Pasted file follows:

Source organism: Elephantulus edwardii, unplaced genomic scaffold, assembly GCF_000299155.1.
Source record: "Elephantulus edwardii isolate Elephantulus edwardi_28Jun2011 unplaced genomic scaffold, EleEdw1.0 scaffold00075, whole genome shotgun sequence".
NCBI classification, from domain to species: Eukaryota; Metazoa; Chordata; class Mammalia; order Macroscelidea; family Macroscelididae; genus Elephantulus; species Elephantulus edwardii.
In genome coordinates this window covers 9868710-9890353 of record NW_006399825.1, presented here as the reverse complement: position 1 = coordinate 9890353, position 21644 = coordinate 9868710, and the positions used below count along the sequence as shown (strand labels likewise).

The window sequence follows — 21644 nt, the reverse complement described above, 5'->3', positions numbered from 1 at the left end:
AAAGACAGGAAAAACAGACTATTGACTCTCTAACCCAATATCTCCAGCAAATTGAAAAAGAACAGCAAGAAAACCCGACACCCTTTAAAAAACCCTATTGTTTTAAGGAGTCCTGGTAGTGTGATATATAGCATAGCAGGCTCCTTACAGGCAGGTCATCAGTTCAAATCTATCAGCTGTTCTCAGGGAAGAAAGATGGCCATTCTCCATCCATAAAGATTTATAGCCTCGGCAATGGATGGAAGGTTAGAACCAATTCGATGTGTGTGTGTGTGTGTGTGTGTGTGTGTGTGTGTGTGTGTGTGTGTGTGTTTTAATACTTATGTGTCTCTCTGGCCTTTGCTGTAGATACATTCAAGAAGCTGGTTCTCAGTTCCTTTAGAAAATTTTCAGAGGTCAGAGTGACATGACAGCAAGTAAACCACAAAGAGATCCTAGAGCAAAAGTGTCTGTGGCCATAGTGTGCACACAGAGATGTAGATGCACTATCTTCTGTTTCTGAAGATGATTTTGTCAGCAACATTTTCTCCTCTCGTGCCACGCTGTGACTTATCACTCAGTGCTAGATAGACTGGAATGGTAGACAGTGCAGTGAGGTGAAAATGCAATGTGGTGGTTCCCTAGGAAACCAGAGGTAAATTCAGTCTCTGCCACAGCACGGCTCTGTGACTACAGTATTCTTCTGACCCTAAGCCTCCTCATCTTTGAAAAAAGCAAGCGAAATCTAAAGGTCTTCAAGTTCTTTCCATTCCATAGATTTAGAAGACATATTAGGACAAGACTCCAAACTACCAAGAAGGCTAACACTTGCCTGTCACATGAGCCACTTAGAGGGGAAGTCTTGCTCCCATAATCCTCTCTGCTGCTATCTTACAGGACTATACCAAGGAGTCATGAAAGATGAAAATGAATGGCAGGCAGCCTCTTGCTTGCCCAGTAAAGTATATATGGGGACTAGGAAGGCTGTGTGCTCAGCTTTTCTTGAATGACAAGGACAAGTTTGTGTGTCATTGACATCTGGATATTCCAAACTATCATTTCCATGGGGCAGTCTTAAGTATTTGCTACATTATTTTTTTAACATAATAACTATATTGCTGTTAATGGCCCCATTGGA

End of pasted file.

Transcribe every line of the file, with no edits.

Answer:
Source organism: Elephantulus edwardii, unplaced genomic scaffold, assembly GCF_000299155.1.
Source record: "Elephantulus edwardii isolate Elephantulus edwardi_28Jun2011 unplaced genomic scaffold, EleEdw1.0 scaffold00075, whole genome shotgun sequence".
NCBI classification, from domain to species: Eukaryota; Metazoa; Chordata; class Mammalia; order Macroscelidea; family Macroscelididae; genus Elephantulus; species Elephantulus edwardii.
In genome coordinates this window covers 9868710-9890353 of record NW_006399825.1, presented here as the reverse complement: position 1 = coordinate 9890353, position 21644 = coordinate 9868710, and the positions used below count along the sequence as shown (strand labels likewise).

The window sequence follows — 21644 nt, the reverse complement described above, 5'->3', positions numbered from 1 at the left end:
AAAGACAGGAAAAACAGACTATTGACTCTCTAACCCAATATCTCCAGCAAATTGAAAAAGAACAGCAAGAAAACCCGACACCCTTTAAAAAACCCTATTGTTTTAAGGAGTCCTGGTAGTGTGATATATAGCATAGCAGGCTCCTTACAGGCAGGTCATCAGTTCAAATCTATCAGCTGTTCTCAGGGAAGAAAGATGGCCATTCTCCATCCATAAAGATTTATAGCCTCGGCAATGGATGGAAGGTTAGAACCAATTCGATGTGTGTGTGTGTGTGTGTGTGTGTGTGTGTGTGTGTGTGTGTGTGTGTGTTTTAATACTTATGTGTCTCTCTGGCCTTTGCTGTAGATACATTCAAGAAGCTGGTTCTCAGTTCCTTTAGAAAATTTTCAGAGGTCAGAGTGACATGACAGCAAGTAAACCACAAAGAGATCCTAGAGCAAAAGTGTCTGTGGCCATAGTGTGCACACAGAGATGTAGATGCACTATCTTCTGTTTCTGAAGATGATTTTGTCAGCAACATTTTCTCCTCTCGTGCCACGCTGTGACTTATCACTCAGTGCTAGATAGACTGGAATGGTAGACAGTGCAGTGAGGTGAAAATGCAATGTGGTGGTTCCCTAGGAAACCAGAGGTAAATTCAGTCTCTGCCACAGCACGGCTCTGTGACTACAGTATTCTTCTGACCCTAAGCCTCCTCATCTTTGAAAAAAGCAAGCGAAATCTAAAGGTCTTCAAGTTCTTTCCATTCCATAGATTTAGAAGACATATTAGGACAAGACTCCAAACTACCAAGAAGGCTAACACTTGCCTGTCACATGAGCCACTTAGAGGGGAAGTCTTGCTCCCATAATCCTCTCTGCTGCTATCTTACAGGACTATACCAAGGAGTCATGAAAGATGAAAATGAATGGCAGGCAGCCTCTTGCTTGCCCAGTAAAGTATATATGGGGACTAGGAAGGCTGTGTGCTCAGCTTTTCTTGAATGACAAGGACAAGTTTGTGTGTCATTGACATCTGGATATTCCAAACTATCATTTCCATGGGGCAGTCTTAAGTATTTGCTACATTATTTTTTTAACATAATAACTATATTGCTGTTAATGGCCCCATTGGA